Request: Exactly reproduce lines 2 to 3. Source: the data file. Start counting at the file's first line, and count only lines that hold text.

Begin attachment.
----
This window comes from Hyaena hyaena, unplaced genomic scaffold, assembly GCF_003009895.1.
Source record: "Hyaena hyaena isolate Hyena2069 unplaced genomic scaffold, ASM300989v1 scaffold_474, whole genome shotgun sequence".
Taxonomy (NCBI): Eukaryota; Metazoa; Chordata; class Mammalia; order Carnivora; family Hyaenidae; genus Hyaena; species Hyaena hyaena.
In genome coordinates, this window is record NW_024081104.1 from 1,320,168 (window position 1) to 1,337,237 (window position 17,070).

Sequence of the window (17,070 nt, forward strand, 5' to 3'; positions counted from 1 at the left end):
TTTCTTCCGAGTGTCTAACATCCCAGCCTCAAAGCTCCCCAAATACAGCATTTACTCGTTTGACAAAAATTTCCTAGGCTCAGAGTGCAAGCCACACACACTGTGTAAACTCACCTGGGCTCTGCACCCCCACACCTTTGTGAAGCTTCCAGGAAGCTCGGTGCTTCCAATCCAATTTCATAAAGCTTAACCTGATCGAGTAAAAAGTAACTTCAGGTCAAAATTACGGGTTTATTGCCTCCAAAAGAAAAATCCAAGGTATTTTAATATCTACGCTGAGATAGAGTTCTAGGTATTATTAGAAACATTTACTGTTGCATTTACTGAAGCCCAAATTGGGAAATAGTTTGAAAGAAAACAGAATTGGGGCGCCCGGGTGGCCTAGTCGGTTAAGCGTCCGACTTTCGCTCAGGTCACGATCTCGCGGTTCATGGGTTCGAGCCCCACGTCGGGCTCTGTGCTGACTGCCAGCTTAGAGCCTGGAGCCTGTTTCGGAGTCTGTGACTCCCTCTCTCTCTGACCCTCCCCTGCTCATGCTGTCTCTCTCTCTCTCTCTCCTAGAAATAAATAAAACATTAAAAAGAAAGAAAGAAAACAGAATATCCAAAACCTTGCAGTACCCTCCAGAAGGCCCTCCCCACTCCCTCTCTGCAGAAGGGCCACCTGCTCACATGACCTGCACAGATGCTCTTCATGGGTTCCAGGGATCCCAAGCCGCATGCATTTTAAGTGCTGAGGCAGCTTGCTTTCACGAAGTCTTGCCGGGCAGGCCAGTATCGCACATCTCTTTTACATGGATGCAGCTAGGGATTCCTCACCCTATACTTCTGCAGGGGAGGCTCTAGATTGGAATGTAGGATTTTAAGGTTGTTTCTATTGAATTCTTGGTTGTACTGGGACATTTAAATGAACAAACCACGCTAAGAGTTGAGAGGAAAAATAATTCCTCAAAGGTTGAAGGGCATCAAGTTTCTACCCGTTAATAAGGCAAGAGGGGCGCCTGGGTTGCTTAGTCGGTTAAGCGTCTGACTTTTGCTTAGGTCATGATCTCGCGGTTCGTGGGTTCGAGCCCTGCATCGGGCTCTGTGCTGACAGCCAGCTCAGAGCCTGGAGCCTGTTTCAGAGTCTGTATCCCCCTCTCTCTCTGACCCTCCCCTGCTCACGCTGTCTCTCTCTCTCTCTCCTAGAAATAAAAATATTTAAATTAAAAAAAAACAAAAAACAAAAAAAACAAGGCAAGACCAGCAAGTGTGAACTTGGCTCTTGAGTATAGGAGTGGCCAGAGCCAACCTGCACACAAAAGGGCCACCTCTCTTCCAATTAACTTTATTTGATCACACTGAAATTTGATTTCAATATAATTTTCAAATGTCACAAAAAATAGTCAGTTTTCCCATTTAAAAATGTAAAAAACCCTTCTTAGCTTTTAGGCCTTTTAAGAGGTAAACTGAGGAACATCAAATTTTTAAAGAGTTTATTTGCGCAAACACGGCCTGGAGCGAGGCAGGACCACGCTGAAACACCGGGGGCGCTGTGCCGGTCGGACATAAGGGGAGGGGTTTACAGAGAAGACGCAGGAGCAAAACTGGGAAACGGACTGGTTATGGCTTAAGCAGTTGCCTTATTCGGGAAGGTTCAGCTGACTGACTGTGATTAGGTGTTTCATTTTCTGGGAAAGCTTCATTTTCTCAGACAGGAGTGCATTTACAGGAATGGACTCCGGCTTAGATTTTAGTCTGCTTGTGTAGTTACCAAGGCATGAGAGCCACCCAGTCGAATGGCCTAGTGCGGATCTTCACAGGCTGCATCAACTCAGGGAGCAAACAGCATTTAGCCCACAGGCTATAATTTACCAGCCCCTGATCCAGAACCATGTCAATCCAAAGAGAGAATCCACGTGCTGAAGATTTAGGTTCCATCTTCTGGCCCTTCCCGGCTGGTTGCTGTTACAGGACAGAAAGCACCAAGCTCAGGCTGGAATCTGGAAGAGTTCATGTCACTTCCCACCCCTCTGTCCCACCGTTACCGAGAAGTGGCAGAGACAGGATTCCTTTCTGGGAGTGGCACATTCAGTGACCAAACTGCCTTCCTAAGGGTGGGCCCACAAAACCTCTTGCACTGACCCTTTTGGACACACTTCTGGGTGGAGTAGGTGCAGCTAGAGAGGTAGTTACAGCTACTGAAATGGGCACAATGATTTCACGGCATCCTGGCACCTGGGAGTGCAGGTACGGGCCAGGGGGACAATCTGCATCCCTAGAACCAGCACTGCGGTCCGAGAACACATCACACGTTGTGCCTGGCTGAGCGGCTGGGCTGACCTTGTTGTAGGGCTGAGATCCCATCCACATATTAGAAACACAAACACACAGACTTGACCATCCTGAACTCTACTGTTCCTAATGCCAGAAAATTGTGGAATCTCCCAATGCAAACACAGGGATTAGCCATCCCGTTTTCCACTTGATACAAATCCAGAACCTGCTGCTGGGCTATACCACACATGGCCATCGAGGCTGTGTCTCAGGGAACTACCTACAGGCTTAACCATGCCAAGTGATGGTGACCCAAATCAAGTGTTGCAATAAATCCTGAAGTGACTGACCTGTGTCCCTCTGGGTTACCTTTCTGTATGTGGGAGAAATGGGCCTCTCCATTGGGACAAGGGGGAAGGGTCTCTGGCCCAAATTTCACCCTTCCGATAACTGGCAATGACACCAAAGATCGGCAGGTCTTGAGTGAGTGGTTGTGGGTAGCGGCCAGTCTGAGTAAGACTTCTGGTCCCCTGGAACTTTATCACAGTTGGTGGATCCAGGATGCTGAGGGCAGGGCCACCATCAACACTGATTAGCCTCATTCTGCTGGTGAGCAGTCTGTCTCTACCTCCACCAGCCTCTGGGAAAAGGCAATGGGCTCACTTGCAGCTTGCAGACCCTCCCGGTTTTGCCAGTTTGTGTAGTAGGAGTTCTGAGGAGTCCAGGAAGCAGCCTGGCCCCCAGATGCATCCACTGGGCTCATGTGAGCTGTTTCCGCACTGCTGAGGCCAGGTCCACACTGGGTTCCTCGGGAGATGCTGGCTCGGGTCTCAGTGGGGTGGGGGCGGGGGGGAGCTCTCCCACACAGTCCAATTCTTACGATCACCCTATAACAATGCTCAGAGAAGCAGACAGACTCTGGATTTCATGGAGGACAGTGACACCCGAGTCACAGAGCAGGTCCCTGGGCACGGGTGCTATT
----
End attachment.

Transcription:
Source record: "Hyaena hyaena isolate Hyena2069 unplaced genomic scaffold, ASM300989v1 scaffold_474, whole genome shotgun sequence".
Taxonomy (NCBI): Eukaryota; Metazoa; Chordata; class Mammalia; order Carnivora; family Hyaenidae; genus Hyaena; species Hyaena hyaena.